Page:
How to Discipline Children without being Harsh

No parent wants to be the bad guy, always saying no and laying down rule after rule, but there have to be limits; that’s where discipline comes in. There is no need to be harsh when discipling a child, and physical discipline is not the way forward – according to recent research, the range of damage such discipline can cause in a child’s development is terrible to contemplate – which means looking for firm but fair alternatives.

Time-out is a very useful and successful way to bring discipline to a child without seeming unduly harsh – although all children will argue “It’s not fair” at some point. With all discipline, make sure the length of time-out is appropriate to the child. Well-known ‘Super Nanny’, Jo Frost, (Whose site includes an excellent advice forum) uses the idea of one minute per year; thus a child of three would have a time-out period of three minutes.

This works well, but it must be stuck to. There’s no use telling a child they will do three minutes time-out and then giving in when they get up and run off after one or two. Say what you mean and mean what you say. Remember to ask for an apology and then a hug when all is done.

Another, similar strategy is to use the naughty step or chair. Again, stick to what is laid out as the period of staying in place. No child will learn discipline, right and wrong and to do as they are asked if the adult cannot stick to their word. Again, use the age/minutes theory and finish with sorry and hugs.

For both of these, don’t let crying, screaming and constant breaking of the rules become an issue. Calmly put the child back in place, preferably without responding to their verbal tricks, and keep at it until the time is served. No, it’s not going to seem fair to the child, but they will come to understand in time, and will grow up better adjusted for having had rules and boundaries.

A third option is to use denial of privileges. Take away favoured toys, internet time, console games or playtime with friends. The difference between harsh and fair is easily seen in this case. Many a parent, at the end of their rope, when the lounge is strewn with toys of every description, has threatened a child with the black bag; “I am going to take all your toys and throw them away if you can’t keep them tidy!”

That’s harsh, and also untrue, (few parents would actually go through with this threat, if for no other reason than toys cost a fortune) so the adult is showing the child that lying and unfairness is the way to solve a problem. The fair way is to say “Please tidy up your toys in the next five minutes. If you don’t, I am going to take them away until tomorrow/for the next hour”; compromise and fairness, giving the child a chance and the right examples of problem solving behaviour.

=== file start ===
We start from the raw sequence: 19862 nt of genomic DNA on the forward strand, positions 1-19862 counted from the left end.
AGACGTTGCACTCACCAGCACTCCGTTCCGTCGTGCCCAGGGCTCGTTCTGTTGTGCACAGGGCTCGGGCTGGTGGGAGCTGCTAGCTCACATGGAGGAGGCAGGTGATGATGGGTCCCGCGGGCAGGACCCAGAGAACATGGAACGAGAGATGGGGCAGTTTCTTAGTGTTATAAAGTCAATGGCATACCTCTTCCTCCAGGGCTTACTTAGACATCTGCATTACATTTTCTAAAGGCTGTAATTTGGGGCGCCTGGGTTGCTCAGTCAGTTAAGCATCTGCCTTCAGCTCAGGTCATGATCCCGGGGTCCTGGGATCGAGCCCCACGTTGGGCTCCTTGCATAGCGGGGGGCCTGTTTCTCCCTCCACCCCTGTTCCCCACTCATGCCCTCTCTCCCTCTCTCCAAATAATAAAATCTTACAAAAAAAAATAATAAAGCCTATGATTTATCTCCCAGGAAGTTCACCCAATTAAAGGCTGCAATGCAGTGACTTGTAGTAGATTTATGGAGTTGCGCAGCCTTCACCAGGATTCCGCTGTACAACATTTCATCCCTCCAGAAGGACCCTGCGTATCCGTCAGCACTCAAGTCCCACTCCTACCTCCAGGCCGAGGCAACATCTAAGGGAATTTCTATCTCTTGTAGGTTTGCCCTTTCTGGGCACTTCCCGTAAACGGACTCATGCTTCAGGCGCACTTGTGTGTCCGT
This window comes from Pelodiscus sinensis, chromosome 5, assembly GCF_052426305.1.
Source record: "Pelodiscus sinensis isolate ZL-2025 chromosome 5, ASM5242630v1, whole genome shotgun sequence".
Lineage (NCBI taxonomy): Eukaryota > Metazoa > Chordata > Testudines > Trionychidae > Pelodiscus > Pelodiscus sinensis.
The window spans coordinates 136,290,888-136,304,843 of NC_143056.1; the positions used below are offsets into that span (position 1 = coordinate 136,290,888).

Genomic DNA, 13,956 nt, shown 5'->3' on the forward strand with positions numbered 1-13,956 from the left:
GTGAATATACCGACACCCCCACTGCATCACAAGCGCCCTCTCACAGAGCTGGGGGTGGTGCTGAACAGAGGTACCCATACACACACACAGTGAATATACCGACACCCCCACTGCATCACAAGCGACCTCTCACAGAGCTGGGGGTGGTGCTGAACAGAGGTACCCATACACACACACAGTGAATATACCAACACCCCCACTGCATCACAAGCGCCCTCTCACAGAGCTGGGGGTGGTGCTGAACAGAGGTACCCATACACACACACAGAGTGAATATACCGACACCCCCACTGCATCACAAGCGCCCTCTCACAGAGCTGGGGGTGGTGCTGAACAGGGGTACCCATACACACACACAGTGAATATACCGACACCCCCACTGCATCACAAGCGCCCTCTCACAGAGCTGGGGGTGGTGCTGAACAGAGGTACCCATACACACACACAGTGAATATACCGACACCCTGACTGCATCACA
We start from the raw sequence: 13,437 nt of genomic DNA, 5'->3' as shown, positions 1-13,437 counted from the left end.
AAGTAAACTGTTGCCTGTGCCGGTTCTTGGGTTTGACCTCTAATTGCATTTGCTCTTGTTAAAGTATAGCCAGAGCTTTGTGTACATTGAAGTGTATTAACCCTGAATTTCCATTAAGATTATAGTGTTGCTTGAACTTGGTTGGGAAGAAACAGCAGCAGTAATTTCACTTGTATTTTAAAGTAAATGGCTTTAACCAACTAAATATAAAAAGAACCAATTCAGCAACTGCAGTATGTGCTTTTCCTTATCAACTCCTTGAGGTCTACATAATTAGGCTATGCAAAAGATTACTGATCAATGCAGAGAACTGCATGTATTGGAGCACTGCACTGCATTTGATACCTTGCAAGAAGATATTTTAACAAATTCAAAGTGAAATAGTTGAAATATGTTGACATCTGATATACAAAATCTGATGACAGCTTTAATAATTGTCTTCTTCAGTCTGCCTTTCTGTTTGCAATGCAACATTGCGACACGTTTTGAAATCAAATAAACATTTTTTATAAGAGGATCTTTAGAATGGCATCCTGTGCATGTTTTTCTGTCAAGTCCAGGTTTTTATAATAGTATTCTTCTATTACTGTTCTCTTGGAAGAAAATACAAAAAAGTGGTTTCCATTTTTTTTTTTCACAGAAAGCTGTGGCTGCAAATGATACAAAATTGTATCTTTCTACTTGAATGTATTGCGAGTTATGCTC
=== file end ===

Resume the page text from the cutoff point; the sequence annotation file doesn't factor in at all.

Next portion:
All of these strategies help parents deal with discipline fairly, but there are other important factors at play on the side of the adult. Keeping angry responses reined in is vital; anger leads to poor judgement and harsh behaviour toward the child. If anger cannot be held back, walk away and calm down before attempting to deal with a problem.

Be on their level. Talking at a child from way up above them is intimidating, making a child defensive and scared. Come down to their level, by crouching or kneeling, and talk straight to them, never at them. Keep the vocal tone even and calm. As soon as an adult starts to let anger show in their voice or face the chance for calm discipline is greatly reduced.

When disciplining a child, try to think like one. What they have done, what seems so naughty and outright stupid or dangerous to a parent, is not usually the way a child sees it. Painting the wall is helping Mom make the house nice, strewing Lego across the floor was a maze for the cat, not a nuisance. Step back, take a deep breath or two and consider if the problem is really so bad, and then decide if discipline is needed, following the strategies given here,